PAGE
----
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Is anybody listening?
The Euro Zone opinion

Is anybody listening?

At a meeting of the European centre-left back in March, Spain's PM Pedro Sánchez, in full save-the-world mode, announced that in the upcoming EU elections "the very soul of Europe is at risk"

Mark Nayler

Malaga

Friday, 7 June 2024, 13:48

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Something has been bothering me ahead of the EU elections this Sunday, but it's taken me a while to figure out exactly what. It's not just that the phrase "the threat of the far right" has been repeated by Pedro Sánchez and his centre-left allies across the bloc so often that is already a worn-out cliché; nor is it that that phrase becomes inadequate, like a typical EU policy, when applied to all countries indiscriminately (it has more applicability, for example, to Viktor Orban's Hungary than to Giorgia Meloni's Italy).

I now realise that that ubiquitous combination of words was bothering me for a third reason, which only became clear when I discovered the following quote earlier this week.

At a meeting of the European centre-left back in March, Pedro Sánchez, in full save-the-world mode, announced that in the upcoming EU elections "the very soul of Europe is at risk". That's what did it.

Sánchez makes it sound as if the success of right-of-centre parties across Europe is a sort of freak, autonomous phenomenon, unconnected with voter behaviour. Describing parties such as National Rally, Brothers of Italy and Vox as "threats to democracy" only reinforces that impression, making it sound as if they've somehow risen to prominence outside the usual democratic channels - as if everyone wants saving from these tornadoes that are sweeping the bloc, unbidden and hugely destructive.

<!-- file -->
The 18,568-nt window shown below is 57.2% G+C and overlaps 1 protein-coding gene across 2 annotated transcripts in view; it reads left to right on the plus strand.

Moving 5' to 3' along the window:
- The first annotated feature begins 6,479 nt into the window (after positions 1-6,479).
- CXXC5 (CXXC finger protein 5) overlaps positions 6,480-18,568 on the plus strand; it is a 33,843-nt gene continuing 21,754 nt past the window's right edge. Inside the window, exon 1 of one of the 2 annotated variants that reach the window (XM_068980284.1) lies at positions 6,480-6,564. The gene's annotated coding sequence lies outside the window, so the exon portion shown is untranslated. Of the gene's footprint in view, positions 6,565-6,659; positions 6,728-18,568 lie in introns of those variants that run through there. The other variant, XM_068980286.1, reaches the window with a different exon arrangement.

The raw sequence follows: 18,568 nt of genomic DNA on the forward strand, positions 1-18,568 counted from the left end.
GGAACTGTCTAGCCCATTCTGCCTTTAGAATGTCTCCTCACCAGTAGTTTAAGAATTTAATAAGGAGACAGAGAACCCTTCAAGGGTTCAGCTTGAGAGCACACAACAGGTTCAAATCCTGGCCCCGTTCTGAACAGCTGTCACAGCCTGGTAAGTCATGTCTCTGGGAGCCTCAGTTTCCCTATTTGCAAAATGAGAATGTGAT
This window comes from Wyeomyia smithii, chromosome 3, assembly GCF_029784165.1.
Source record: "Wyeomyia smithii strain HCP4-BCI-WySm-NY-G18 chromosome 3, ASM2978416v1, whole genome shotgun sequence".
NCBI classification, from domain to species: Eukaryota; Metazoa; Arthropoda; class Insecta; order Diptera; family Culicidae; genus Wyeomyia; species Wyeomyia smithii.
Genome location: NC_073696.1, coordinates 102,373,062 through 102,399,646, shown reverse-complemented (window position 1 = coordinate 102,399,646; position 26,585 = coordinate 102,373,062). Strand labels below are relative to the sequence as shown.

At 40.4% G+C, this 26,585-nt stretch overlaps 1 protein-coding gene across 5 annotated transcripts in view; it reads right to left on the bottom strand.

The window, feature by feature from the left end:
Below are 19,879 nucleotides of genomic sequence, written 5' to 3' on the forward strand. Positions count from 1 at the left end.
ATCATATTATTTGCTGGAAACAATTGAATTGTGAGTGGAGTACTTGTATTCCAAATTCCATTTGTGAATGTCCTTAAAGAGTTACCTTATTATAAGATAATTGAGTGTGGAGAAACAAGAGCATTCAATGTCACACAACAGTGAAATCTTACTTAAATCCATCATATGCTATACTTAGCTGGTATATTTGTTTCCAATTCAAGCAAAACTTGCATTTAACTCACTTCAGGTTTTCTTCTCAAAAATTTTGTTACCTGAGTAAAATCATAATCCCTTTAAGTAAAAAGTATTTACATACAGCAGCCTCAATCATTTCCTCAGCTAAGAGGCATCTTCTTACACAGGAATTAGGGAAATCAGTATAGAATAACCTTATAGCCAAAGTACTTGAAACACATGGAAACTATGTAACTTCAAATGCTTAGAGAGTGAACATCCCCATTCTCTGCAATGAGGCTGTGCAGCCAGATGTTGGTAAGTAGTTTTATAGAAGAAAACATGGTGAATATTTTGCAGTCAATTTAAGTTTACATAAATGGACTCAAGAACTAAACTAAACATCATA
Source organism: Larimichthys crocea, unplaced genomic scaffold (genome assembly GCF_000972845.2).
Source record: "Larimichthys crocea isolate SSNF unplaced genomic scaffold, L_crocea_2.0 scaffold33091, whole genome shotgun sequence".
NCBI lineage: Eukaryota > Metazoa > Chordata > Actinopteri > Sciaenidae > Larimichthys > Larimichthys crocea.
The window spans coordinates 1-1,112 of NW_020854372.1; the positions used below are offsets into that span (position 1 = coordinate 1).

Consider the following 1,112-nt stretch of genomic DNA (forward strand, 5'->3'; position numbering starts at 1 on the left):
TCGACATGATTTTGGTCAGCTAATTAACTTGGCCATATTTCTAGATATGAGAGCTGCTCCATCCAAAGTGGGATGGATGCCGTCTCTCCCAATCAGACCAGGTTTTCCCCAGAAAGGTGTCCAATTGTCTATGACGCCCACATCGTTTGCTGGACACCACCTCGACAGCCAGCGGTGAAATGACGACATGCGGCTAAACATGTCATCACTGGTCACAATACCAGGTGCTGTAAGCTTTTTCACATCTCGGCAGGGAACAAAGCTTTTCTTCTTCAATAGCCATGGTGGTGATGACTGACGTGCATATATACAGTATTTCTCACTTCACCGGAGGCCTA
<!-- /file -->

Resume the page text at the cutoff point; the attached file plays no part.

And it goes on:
But of course this is wrong. National Rally, Brothers of Italy and Vox have grown in power precisely because they exist in democracies, and in each case because they exist in their specific respective democracies. Although centre-left parties and individuals - and even old-fashioned liberals and libertarians - might disagree with many or all of their policies, the (perhaps uncomfortable) fact is that they are addressing the concerns of sizable portions of their respective electorates. 'How?' is a fascinating question.

One way for politicians to halt or slow the progress of such parties is to listen to what their voters are saying and speak to those concerns - a radical notion, perhaps, for Sánchez, who secured a third term in power with a deal that caused protests all over Spain. Which begs the interesting question of whether he thinks doing something like that is compatible with respecting democracy.

A friend of mine, a British journalist, recently encapsulated the problem in one of our frequent email exchanges. "Sánchez doesn't seem to realise that democracy is [about] much more than an election every four years," he wrote, "It's [also] about communicating with and persuading the people." Perhaps that inattentiveness and complacency is why centre-left parties are expected to perform badly in many countries across Europe this weekend, including this one.

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